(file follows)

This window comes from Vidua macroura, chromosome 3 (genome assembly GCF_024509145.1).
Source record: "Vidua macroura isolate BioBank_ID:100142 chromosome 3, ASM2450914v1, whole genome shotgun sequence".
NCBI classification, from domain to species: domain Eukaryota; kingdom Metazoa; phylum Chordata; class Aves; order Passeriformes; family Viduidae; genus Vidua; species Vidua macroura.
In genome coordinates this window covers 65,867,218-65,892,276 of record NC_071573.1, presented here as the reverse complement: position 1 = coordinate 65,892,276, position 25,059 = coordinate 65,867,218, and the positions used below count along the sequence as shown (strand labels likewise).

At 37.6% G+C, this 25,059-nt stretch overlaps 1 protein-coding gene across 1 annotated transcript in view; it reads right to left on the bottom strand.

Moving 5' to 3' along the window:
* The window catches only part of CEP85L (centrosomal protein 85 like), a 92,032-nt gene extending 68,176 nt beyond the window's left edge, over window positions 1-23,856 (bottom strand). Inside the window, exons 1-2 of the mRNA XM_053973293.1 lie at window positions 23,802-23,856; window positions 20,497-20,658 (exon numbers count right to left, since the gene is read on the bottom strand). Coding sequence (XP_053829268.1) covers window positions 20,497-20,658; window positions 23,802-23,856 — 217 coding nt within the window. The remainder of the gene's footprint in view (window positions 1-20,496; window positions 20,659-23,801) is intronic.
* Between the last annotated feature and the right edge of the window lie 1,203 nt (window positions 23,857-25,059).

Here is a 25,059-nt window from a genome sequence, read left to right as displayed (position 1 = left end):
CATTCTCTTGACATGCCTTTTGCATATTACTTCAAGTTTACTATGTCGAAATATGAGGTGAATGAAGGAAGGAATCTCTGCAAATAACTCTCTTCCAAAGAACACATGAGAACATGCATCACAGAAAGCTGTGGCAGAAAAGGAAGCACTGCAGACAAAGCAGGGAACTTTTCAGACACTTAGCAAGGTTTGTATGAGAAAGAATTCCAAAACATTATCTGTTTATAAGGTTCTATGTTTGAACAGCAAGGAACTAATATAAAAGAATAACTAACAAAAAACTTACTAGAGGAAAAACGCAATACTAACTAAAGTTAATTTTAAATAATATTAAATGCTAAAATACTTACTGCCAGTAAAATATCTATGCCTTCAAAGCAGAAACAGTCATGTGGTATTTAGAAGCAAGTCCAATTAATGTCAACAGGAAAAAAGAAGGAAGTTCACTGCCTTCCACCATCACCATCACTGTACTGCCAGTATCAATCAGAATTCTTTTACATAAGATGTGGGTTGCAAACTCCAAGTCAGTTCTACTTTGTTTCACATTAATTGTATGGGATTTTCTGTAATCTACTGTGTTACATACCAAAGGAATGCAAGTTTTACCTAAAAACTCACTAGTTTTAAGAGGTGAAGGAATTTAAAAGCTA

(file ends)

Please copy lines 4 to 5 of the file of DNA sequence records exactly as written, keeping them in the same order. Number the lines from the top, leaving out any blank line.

In genome coordinates this window covers 65,867,218-65,892,276 of record NC_071573.1, presented here as the reverse complement: position 1 = coordinate 65,892,276, position 25,059 = coordinate 65,867,218, and the positions used below count along the sequence as shown (strand labels likewise).

At 37.6% G+C, this 25,059-nt stretch overlaps 1 protein-coding gene across 1 annotated transcript in view; it reads right to left on the bottom strand.